Suicide and the Elderly – What are we Not seeing?

“Around 7 a.m. Thursday, Dianne discovered her parents bodies in their home. Frank shot Dorothy, before turning the gun on himself.”  This all too familiar story is always shocking and leaves family and friends frantically trying to come up with what they may have missed or what they could have done to prevent such a tragedy.

While we often hear about teens or even corporate executives whose sense of hopelessness and despair drives them to take their own lives, we don’t consider how illness and isolation may put older adults, those over the age of 65, more at risk for suicide. 

According to the National Institute of Mental Health, older Americans are disproportionately likely to die by suicide:

"Of every 100,000 people ages 65 and older, 14.3 died by suicide in 2007. This figure is higher than the national average of 11.3 suicides per 100,000 people in the general population."

Suicide and the ElderlyThe NIMH also indicates that depression is one of the conditions most commonly associated with suicide in older adults and contrary to what people often think, depression is not a normal part of aging.  Depression may be caused by despair over their quality of life, loss of a loved one or a debilitating illness.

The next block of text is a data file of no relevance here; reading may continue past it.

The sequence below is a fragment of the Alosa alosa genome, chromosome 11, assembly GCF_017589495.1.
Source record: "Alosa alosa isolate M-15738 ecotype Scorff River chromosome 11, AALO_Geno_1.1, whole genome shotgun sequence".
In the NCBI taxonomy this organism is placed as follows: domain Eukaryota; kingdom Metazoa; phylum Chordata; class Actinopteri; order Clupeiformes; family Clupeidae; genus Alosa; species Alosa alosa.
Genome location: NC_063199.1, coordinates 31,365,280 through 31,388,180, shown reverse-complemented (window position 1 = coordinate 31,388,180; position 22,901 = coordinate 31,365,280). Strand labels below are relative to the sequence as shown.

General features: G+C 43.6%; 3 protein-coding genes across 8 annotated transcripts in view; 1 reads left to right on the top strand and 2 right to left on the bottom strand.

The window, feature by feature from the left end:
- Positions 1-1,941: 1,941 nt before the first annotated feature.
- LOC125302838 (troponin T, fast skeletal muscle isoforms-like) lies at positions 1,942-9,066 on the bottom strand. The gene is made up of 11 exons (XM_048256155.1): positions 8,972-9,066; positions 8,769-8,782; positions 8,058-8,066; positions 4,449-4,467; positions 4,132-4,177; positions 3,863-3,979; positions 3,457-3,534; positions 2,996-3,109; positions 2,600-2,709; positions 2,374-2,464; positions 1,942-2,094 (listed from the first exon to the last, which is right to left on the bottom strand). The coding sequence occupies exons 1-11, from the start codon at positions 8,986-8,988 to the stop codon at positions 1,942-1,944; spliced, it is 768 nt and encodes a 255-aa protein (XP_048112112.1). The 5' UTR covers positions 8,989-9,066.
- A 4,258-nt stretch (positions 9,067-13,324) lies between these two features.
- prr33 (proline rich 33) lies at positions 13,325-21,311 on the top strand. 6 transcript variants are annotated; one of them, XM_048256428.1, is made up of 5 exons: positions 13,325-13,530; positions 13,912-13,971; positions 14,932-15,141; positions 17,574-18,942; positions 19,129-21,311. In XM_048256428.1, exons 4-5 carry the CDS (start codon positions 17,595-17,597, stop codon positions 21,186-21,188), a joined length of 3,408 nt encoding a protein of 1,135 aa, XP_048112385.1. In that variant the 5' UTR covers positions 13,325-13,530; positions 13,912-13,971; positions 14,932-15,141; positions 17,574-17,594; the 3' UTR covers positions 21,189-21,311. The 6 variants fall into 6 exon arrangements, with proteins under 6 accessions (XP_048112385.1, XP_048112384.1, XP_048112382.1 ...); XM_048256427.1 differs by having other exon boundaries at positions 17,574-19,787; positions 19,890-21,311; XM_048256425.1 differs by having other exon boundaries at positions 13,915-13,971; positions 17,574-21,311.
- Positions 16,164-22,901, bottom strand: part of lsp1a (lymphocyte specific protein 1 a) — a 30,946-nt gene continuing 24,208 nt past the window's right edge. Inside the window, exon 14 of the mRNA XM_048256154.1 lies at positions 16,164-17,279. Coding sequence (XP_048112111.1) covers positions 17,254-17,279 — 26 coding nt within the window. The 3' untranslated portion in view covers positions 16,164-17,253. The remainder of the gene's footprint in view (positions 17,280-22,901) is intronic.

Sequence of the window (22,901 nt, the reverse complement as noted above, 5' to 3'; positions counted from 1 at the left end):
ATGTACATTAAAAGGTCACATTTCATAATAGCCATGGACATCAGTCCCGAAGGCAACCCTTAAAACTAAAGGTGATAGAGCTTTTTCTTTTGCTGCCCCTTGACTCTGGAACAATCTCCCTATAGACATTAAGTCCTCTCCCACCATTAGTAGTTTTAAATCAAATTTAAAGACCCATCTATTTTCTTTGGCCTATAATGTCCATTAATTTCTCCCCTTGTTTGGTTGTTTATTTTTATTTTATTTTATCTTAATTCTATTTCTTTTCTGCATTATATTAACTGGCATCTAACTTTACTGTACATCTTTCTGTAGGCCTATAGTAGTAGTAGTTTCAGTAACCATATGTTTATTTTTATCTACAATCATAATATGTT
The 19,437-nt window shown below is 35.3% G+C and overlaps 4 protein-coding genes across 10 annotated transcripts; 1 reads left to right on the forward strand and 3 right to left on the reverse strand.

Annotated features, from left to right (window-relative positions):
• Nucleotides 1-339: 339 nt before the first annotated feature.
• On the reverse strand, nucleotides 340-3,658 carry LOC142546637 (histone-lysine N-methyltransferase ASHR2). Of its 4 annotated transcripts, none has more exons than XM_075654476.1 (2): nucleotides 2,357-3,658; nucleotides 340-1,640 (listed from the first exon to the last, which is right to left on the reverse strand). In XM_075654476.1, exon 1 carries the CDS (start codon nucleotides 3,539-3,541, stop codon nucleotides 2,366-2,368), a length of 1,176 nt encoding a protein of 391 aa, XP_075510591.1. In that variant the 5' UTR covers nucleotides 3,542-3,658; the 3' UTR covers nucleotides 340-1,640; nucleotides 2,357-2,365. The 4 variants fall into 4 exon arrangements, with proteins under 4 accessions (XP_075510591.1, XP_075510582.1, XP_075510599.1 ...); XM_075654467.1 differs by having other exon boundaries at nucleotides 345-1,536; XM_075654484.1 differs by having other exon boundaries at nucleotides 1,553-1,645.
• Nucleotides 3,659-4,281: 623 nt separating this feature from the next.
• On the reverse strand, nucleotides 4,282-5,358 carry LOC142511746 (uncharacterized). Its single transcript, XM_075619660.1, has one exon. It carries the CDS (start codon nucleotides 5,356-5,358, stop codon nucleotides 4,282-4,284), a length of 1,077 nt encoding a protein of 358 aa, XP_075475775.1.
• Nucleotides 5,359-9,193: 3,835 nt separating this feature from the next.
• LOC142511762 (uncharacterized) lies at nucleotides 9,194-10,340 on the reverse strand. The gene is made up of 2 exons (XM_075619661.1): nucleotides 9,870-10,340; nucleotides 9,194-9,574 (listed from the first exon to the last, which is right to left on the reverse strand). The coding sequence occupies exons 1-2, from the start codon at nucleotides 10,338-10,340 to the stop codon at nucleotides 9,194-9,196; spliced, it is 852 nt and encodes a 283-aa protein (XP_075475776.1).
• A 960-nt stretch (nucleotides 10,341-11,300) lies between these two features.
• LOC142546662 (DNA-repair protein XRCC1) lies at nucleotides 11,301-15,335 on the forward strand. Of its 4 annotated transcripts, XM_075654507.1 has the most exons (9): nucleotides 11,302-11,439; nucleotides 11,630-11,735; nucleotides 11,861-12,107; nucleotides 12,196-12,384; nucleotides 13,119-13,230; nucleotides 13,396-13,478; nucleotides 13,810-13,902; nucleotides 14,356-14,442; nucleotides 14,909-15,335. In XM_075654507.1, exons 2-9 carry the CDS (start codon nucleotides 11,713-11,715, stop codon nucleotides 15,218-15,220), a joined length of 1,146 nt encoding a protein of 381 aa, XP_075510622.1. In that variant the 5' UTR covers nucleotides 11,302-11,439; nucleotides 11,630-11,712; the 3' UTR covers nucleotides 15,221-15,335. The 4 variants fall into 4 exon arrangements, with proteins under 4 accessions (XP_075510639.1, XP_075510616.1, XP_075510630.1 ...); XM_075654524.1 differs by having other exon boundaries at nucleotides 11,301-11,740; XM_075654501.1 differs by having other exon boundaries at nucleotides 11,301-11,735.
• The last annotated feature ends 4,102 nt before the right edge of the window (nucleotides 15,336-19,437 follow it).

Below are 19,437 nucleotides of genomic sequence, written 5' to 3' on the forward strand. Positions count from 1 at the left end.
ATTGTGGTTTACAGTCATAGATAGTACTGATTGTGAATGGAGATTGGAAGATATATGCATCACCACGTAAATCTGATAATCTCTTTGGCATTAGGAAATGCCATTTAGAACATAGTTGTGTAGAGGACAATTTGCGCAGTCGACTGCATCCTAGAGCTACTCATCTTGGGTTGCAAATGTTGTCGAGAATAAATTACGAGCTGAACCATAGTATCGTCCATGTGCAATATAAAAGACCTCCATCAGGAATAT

This presentation will help healthcare workers learn what to listen and look for in preventing suicide in the Long Term Care environment  – go to mmLearn.org for the latest information on Suicide Prevention and the Elderly, part of our "Train Your Employees" series presented by Maria Wellisch, RN, LNFA. 

This presentation will be LIVE on January 27th at 2:00pm at mmLearn.org and will also be available for free for 30 days after the live presentation.  If you would like more information about this program or the 'Train Your Employees' series, please call 210.734.1215 or email info@mmlearn.org.

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